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FATCA impact on real estate industry

The Foreign Account Tax Compliance Act (“FATCA”) addresses perceived abuses by US taxpayers with respect to assets held offshore. Enacted in 2010, FATCA compels non-US entities to report US asset holders to the IRS beginning in 2013 and 2014 with a new, US-sourced withholding tax levied against non-cooperative foreign entities.

Specifically, the FATCA regime imposes a new 30% US withholding tax on withholdable payments made to a Non-Financial Foreign Entity (“NFFE”) or a Foreign Financial Institution (“FFI”).

The definition of FFI is quite broad, and appears to include virtually all non-US investment vehicles, including foreign feeder funds, foreign stand-alone funds and blocker corporations as well as foreign alternative investment vehicles, regardless of being offered or traded publicly.

US based investment vehicles, while not technically FFIs themselves, will still be considered withholding agents and have an obligation to withhold on certain payments made to foreign investors, if those partners are considered to be noncompliant FFIs or NFFEs.

To avoid FATCA withholding, foreign entities, unless otherwise exempt, must comply with FATCA by either registering with the IRS as an FFI or if the entity is an NFFE, by providing the withholding agent with either (1) certification that it does not have any substantial specified US owners or (2) information on the identities of its substantial specified US owners.

The definition of a withholdable payment is broad and includes US-source payments such as interest (including long term original issue discount), dividends, royalties, rents or any other fixed or determinable, annual or periodic (“FDAP”) income.

Additionally, a withholdable payment also includes the gross proceeds from the sale or disposition of any property that could produce US source interest or dividends. Income which is “effectively connected” (“ECI”) with a US trade or business is specifically exempt from FATCA withholding.

Withholdable payments made to an FFI will not be subject to withholding if the FFI enters into a formalised agreement (a “FFI Agreement”) with the IRS to identify and report certain US account holders.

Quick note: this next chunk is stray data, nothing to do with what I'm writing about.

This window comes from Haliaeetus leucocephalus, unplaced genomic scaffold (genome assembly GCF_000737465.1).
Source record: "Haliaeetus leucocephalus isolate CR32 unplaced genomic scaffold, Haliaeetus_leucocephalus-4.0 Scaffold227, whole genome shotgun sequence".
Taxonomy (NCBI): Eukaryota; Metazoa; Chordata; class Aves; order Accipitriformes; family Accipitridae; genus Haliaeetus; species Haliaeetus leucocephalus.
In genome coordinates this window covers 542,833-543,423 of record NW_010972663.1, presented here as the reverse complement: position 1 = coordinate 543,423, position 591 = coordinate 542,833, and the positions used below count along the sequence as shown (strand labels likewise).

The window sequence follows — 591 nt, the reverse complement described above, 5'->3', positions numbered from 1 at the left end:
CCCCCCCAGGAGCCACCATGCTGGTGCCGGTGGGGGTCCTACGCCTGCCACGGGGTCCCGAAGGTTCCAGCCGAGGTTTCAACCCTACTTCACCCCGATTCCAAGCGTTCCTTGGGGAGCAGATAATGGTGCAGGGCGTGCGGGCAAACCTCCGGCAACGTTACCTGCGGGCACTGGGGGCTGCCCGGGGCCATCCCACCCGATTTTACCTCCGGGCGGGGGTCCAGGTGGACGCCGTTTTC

Withholdable payments to a NFFE will not be subject to withholding if the NFFE provides information about its substantial US owners (generally more than 10%) or is an excepted NFFE (e.g., a publicly-traded corporation or its affiliates).

Proposed regulations released in February 2012 by the US Treasury provide detailed requirements that FFIs, NFFEs and US withholding agents must comply with to avoid the withholding liability under FATCA.

The proposed regulations also provide details on exceptions, exclusions and a broader framework of international cooperation aimed at easing foreign entities’ costs of FATCA compliance that was announced in a joint statement between the US and five European countries on the same day the regulations were issued.

Understanding the implications of these new rules will allow you to navigate the hurdles and seize opportunities to start preparing your processes, systems, and business relationships for a smooth transition to the new, more transparent international business environment that FATCA attempts to create.


  • Pascal Eber
    Partner - Operations Excellence & Infrastructure Operations
  • Pascal Rapallino
    Partner - Private Wealth Services Leader
  • Pascal Noël
    Partner - Tax - International Tax-GFSI
  • Basil Sommerfeld
    Partner - Operations & Human Capital Leader
  • Alain Verberken
    Directeur - Tax - International Tax-GFSI



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